Clevelander Joe Shuster's Story Takes Flight in Graphic Novel

illustrations by Thomas Campi [courtesy: Supergenius Comics]
Featured Audio

Without two Cleveland kids from Glenville High School, Superman never would've taken flight. 

Those two kids, Jerry Siegel and Joe Shuster, fought for decades to get the recognition they deserved for creating the Man of Steel, which became a huge moneymaker for DC Comics- but not for them. 

Now their story of financial hardship is the subject of a graphic novel, told specifically from the point of view of the artist in "The Joe Shuster Story" by writer Julian Voloj and illustrator Thomas Campi. 

While there are books written about Superman's creators, Voloj had something else in mind.

"I was basically waiting for someone to tell the story of Siegel and Shuster in comic book form.  I thought that was a no brainer to do," Voloj said.

Telling the story as a graphic novel is a fitting tribute to Cleveland's comic book legends.

"I think people who are not hardcore Superman fans would never pick up a 500 page non-fiction book.  But they might be interested in this, because this is a story that's interesting even if you're not interested in heroes," he said.

As Voloj was researching Siegel and Shuster's story he discovered a treasure trove of Shuster's old letters at Columbia University.

"I got access to it even before the whole thing got cataloged, so I could read about his hardship firsthand.  That was quite touching because you never really hear about his perspective," he said.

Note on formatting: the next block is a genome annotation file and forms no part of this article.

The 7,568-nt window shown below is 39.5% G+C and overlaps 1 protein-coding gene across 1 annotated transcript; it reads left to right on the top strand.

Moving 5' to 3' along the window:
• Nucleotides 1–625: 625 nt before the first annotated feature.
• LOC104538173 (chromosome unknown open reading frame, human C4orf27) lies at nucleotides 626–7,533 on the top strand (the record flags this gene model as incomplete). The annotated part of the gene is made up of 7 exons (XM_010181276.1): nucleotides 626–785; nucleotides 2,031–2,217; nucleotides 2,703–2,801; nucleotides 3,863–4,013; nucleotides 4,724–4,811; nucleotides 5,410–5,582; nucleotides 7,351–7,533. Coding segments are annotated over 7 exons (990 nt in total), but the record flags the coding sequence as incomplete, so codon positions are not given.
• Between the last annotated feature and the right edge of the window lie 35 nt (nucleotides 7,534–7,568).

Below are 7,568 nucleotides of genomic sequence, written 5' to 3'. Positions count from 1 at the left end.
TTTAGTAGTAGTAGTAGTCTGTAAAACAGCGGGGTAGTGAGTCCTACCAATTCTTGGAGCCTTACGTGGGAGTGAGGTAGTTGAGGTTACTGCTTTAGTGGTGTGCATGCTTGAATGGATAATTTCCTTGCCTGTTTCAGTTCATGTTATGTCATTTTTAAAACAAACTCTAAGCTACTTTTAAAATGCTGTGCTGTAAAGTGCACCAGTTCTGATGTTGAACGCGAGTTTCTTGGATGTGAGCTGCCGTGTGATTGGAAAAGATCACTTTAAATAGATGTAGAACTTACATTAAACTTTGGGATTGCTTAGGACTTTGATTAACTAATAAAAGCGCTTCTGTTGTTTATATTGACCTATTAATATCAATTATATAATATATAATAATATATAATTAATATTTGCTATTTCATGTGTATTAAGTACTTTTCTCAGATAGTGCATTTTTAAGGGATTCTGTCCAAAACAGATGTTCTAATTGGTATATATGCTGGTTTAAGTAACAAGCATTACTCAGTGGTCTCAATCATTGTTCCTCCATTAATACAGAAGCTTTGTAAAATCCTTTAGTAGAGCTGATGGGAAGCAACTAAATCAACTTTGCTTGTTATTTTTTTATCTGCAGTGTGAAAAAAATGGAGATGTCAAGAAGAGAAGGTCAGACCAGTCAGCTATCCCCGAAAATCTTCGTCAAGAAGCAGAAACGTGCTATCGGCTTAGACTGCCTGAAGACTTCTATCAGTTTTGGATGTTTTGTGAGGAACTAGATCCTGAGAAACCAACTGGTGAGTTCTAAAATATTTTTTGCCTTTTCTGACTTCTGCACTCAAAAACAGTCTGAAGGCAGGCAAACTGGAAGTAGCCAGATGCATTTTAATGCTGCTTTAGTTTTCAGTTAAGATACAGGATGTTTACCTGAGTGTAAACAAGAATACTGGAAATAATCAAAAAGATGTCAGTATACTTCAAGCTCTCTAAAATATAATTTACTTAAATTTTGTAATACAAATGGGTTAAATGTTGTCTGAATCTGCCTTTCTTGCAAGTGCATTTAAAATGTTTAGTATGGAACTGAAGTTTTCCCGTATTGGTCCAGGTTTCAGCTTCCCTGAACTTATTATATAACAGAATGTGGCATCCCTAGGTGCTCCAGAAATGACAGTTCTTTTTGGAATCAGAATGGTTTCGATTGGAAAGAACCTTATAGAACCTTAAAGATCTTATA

Voloj and his collaborator, Campi, made sure to weave in the various pop culture influences that inspired Siegel and Shuster in the 30s like Zorro, Tarzan and the film, "Metropolis."

"They really created something new out of all the existing [pop] culture that was really there," he said.

For Voloj, Shuster's legacy is that he created the look of the modern superhero.

"If you ask a kid to draw a superhero it would be more or less a copy of Superman.  He would have a cape, he'd have a costume, he'd have a shield on his chest.  [Shuster] created an iconic look.  In a way every artist working on superheroes is working in the tradition of Joe Shuster," he said.

The Joe Shuster Story: The Artist Behind Superman by Julian Voloj and Thomas Campi is published by Supergenius Comics

Support Provided By

More Wksu Schedule
More Wclv Schedule
NPR Hourly Newscast
The Latest News and Headlines from NPR
This text will be replaced with a player.
This text will be replaced with a player.
This text will be replaced with a player.